On May 11, 2016, President Obama signed the Defend Trade Secrets Act of 2016 (“DTSA”) into law, after the bill passed Congress with broad bipartisan support from both the Senate (87-0) and the House (410-2) in April. The DTSA was passed in light of Congress’ understanding that misappropriation of trade secrets is an increasingly serious problem in need of national attention.1 The arrival of a new, federal cause of action can be expected to drive an increased number of trade secret cases to the federal courts. Since federal courts have historically had a more limited and different perspective than state courts in trade secret cases, and since the DTSA has introduced some new options that were not previously available under the Uniform Trade Secrets Act (“UTSA”), the new statute will have an impact not only on litigation options, but also on IP strategy. Because the DTSA imposes some new procedural hurdles to plaintiffs seeking exemplary damages and attorneys’ fees, businesses would do well to examine their procedures for protecting trade secrets to ensure their eligibility under the statute.
Before the DTSA, federal law protected trade secrets through the Economic Espionage Act of 1996 (“EEA”), which provides criminal sanctions for trade secret misappropriation.2 Civil actions for trade secret theft, however, could only be brought under state law, generally under each state’s adoption of the UTSA.3 The DTSA amends the EEA or 18 U.S. Code Chapter 90 to create a federal private cause of action for trade secret misappropriation.4 It was enacted to address a growing concern of national and international companies about the safety of their highly valuable trade secrets and has been described by some as the “most significant expansion of federal law in intellectual property since the Lanham Act in 1946.”5 The DTSA broadly defines the concepts of “trade secret” and “misappropriation” in a way similar to the UTSA. Its provisions are also generally aligned with those of the UTSA, with a few exceptions as noted below.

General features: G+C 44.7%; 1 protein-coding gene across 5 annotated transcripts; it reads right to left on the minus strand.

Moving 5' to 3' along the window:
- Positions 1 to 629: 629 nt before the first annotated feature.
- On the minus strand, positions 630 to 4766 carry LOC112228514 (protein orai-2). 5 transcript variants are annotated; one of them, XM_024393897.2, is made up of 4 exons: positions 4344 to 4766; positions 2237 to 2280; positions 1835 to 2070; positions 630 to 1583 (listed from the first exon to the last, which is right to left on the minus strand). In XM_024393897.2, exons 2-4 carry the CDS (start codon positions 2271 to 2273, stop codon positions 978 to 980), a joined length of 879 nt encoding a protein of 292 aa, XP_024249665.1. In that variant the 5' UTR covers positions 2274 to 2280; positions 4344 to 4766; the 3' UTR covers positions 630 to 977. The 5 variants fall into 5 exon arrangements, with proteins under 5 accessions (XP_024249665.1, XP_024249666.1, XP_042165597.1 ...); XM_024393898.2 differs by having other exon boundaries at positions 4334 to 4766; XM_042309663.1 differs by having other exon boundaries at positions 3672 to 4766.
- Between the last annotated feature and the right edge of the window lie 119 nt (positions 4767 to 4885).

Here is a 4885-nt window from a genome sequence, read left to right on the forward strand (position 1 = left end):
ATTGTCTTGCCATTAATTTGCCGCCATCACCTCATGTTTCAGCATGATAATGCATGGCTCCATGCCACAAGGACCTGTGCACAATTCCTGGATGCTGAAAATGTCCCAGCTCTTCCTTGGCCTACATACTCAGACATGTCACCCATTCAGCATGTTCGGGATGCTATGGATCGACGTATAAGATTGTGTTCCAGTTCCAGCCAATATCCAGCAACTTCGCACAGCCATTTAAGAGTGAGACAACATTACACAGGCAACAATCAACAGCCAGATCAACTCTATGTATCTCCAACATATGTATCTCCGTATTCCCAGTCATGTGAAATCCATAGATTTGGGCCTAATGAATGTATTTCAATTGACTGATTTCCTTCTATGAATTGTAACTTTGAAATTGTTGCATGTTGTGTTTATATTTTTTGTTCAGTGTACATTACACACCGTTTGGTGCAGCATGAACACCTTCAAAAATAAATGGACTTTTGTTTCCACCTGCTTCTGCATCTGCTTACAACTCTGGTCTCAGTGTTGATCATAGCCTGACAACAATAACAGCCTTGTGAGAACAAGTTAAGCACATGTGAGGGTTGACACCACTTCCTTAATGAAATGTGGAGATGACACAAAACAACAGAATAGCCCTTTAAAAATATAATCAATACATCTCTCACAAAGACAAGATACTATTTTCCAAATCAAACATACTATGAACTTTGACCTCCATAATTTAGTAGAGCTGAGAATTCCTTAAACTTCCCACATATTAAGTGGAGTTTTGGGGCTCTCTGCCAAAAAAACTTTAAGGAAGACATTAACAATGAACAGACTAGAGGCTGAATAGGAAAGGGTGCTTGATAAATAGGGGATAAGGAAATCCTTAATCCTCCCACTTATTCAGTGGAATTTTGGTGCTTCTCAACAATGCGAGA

The DTSA does not preempt state trade secret law6 and the two regimes will operate in parallel. An owner of a trade secret that has been misappropriated may bring a civil action under the DTSA “if the trade secret is related to a product or service used in, or intended for use in, interstate or foreign commerce.”7 Trade secret owners who desire to litigate in federal court will therefore be saved the effort of tacking an additional federal claim or establishing diversity of citizenship of the parties. Though most trade secret cases involve disputes with employees or former employees, federal courts have seen a much larger percentage of business-to-business disputes, which make up roughly 40% of federal cases, compared with only 20% of trade secret cases in state courts.8 Also, most federal trade secret litigation involves technical trade secrets, whereas cases brought in state court have chiefly been disputes concerning business information. It is likely that these past plaintiff preferences for the types of cases to bring in federal court, and the question of whether federal discovery and other procedures will be of benefit to a particular case, will inform the decision of whether to sue in federal or in state court.
An important distinction between the DTSA and the UTSA that has received much media attention lies in a novel provision of the DTSA that allows “the seizure of property necessary to prevent the propagation or dissemination of the trade secret [at issue]” upon ex parte application by the trade secret owner (and without a hearing or response from the opposing party).9 The availability of this civil seizure remedy is, however, limited to “extraordinary circumstances.”10 The trade secret owner bears the burden to establish, with specific facts, a series of elements such as immediate and irreparable injury without the seizure, favorable balance of harm, likelihood of success, and knowledge of the location of the property to be seized. Furthermore, the owner must show that a normal preliminary injunction or temporary restraining order “would be inadequate . . . because the party to which the order would be issued would evade, avoid, or otherwise not comply with such an order.”11